Edited by Dr KK Tse
Special Notes from KK to the Bosses: Some bosses might not like what I will be describing in this article. They might think that I will be luring their employees to set up businesses of their own. My response is this: Whether you like it or not, there are bound to be some employees in your organization who would like to start on their own, especially the more capable ones. If you want to keep them, you might have to design more challenging jobs, come up with more creative compensation, put more meaning into their work, and perhaps create an entrepreneurial (or intrapreneurial) element in their careers. And if they still want to leave, there is nothing you could do about it.
左手打工, 右手創業: Why you should be ‘having a job and starting a business’ at the same time
This is actually the title of a book I bought in China a couple of years ago. The title intrigues and excites me. It turned out that the book was not very well written. But that didn’t matter. What matters were the insights it provided me with. In the past twelve months, I have initiated a number of talks bearing this title for different audiences. The response has been most encouraging. Here I would like to give you the gist of what I covered in the talks.
10 Major Insights
Insight 1: 進可攻, 退可守 (Well positioned to attack or defend)
It is a well known fact that starting a business is many salaried employees’ dream. But few of them actually make the decision to do it. There are many factors involved, but chief among them is the fear of foregoing current income and not being sure about success in the new business. To many, the opportunity cost is just too high. But if you adopt the strategy of ‘having a job and starting a business’, you would be quite safe. The key thing is that ‘starting a business’ is a process, and it entails long preparation; it is not just a decision to quit the job. If you are serious about starting a business, you should do the preparation while you are still having a job. Wait till you are well prepared before you say good-bye to your current employer.
Insight 2: 未創業, 先學做老闆 (Before you start your business, learn from your boss)
The best preparation for starting a business has to do with your mindset. Most salaried employees only have an employee mindset and not an entrepreneur mindset. If you want to run a successful business, you have to start thinking like an entrepreneur. A great way to do this is to learn from your bosses. If you work for a relatively small company, the owner-entrepreneur would be your learning target. If you work for a relatively large corporation, you have to identify the right level of bosses who have the entrepreneurial mindset – in some cases, this person might be your big boss. Learn from them, ask yourself and make deep observations on issues such as: how to find enough customers and delight them; how to design, develop and market a product, how to manage cash flow; how to recruit good people, inspire them to work hard and reward them properly; how to develop relationship with suppliers; how to handle conflicts and crises etc. All these has always been observable to anyone, but until you want to start a business of your own, you might not bother to take a serious look at them. Try to consolidate your learning into “三要三不要 (Three things I must do and three things I must not do when I have my own business).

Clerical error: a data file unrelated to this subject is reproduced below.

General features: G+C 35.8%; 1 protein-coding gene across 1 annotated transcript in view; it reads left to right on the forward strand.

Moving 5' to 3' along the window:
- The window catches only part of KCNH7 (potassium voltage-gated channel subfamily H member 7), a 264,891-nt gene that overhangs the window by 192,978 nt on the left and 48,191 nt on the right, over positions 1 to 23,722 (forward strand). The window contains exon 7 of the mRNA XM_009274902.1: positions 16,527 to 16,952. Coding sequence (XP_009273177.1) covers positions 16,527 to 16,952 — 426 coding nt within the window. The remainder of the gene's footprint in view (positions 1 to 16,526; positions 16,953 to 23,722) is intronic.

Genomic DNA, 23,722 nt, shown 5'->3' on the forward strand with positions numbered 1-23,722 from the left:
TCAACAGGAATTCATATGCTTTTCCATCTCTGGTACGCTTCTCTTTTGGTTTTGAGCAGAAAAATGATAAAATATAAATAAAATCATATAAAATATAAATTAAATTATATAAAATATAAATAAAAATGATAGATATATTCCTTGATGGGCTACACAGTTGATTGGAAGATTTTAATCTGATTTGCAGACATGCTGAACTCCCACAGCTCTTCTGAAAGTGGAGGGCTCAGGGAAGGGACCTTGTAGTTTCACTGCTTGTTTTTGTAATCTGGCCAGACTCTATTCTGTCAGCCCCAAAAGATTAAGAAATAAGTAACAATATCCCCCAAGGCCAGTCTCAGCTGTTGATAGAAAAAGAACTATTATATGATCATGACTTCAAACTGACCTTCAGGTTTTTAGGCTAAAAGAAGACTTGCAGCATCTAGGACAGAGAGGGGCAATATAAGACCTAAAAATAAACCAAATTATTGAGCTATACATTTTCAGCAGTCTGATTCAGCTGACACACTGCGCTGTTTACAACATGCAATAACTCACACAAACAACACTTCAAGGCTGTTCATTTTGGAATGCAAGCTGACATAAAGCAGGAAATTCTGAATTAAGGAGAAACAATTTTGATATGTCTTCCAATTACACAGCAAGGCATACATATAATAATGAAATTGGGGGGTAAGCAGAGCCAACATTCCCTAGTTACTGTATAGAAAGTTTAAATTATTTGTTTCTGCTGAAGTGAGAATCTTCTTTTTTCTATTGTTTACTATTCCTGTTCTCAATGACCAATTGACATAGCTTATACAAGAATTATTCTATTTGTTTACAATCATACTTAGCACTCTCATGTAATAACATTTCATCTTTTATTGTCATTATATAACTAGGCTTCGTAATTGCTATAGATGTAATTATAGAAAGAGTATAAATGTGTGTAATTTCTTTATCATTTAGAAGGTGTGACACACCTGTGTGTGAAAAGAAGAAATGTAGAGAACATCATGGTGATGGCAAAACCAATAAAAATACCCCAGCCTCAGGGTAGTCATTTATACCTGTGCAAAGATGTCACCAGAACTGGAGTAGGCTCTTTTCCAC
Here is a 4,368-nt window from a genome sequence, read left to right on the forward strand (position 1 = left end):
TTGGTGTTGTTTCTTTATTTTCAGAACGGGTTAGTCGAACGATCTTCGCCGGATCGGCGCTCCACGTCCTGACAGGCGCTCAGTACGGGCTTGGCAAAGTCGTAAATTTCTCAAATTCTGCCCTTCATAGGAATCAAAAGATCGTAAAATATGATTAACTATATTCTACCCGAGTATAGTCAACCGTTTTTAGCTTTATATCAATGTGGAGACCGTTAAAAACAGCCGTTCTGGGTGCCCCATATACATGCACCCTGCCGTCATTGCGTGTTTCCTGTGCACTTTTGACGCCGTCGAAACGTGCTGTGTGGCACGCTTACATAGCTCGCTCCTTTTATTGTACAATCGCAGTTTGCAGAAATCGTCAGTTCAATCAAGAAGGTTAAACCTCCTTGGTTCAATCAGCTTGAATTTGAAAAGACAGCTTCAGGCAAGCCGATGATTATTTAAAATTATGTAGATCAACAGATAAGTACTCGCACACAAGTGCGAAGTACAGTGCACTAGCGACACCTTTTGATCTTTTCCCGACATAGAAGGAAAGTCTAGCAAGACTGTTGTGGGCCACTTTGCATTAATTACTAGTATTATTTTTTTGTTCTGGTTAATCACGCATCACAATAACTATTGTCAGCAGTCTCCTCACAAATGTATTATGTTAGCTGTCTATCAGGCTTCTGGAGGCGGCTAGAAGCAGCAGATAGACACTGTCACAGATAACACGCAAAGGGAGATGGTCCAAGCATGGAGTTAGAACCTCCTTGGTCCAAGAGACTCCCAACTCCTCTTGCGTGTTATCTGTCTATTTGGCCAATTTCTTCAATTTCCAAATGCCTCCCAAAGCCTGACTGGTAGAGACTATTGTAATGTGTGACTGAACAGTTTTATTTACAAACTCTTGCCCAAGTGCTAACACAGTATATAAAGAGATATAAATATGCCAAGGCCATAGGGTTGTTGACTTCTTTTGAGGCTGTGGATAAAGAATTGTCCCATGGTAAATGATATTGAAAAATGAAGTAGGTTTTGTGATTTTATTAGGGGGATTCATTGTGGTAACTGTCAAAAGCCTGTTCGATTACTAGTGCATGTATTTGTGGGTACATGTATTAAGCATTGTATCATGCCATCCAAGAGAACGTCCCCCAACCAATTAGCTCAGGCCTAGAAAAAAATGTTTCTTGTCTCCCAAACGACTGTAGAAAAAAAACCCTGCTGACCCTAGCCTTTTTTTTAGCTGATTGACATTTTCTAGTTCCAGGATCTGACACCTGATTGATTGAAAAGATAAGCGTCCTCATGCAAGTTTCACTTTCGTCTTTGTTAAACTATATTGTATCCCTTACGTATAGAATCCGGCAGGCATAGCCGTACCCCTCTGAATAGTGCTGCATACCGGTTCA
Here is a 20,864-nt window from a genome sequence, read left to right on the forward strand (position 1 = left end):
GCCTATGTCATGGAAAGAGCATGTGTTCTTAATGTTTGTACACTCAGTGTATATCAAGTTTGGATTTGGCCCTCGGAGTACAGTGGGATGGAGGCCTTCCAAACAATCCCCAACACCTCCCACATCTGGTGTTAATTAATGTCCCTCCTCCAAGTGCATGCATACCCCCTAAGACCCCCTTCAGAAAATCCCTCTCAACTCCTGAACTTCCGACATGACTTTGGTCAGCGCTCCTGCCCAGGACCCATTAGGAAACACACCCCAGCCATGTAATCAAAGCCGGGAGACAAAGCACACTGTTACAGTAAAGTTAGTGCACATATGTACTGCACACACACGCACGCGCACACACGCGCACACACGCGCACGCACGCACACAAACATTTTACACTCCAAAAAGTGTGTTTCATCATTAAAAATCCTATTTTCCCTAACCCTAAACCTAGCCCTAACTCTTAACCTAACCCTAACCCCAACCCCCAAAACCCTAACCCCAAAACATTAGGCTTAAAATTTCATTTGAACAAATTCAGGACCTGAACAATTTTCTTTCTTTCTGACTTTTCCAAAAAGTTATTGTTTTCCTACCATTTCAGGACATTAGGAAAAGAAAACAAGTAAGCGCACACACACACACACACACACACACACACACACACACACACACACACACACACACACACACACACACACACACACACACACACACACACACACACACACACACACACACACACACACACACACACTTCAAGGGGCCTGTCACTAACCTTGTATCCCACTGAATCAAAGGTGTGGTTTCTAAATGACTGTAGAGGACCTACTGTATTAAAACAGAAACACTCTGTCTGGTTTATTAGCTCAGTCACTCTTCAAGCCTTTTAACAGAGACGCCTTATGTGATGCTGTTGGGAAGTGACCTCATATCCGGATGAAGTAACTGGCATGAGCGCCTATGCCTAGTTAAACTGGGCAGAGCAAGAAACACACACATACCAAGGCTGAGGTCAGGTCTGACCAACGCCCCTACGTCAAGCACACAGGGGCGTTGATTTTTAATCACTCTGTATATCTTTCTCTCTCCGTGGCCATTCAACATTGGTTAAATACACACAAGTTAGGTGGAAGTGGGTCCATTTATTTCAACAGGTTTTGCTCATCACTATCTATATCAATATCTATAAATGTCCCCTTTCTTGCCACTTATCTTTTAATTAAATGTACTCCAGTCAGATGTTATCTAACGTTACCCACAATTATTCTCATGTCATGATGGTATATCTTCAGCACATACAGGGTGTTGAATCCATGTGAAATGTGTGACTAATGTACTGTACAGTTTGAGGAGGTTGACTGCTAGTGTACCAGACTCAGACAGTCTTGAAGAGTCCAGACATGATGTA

Insight 3: 廣建人脈 無往不利 (Build a network as stepping stone for success)
Starting a business is not just about having an idea and capital. Having a network of people who would be your ready source of knowledge and support is critically important. Simply put, never start a business without first having a built network of support. Network is about people, relationships, give-and-take, trust and friendship – all these take time to build, nurture and maintain. So the best time to start building the network is when you are still having a full time job. More often than not, it is your job that enables you to build the network you need.
Insight 4: 未創業 先轉工 (Change your job before starting your business)
Preparation for starting a business could be a lengthy one and there could be many twists and turns. Sometimes in order to prepare for launching your dream business, you might have to change your job first – you might want to get into a particular industry or a certain type of company, or master some new technology, or simply build customer and supplier networks, or find a better boss to learn from. This is not a must, but it should be an option to be considered. And when you are keen to enter a particular field or company, be prepared to lower your expectations on compensation or status. After all, it is only a strategic move in your preparation process to start your own business. Once you are on a new job, seize your time to learn from your boss and build you network.
Insight 5: 選擇與自己性格及專長不相同的人做夥伴 (Find partner(s) who is different from you in terms of temperament and skill set)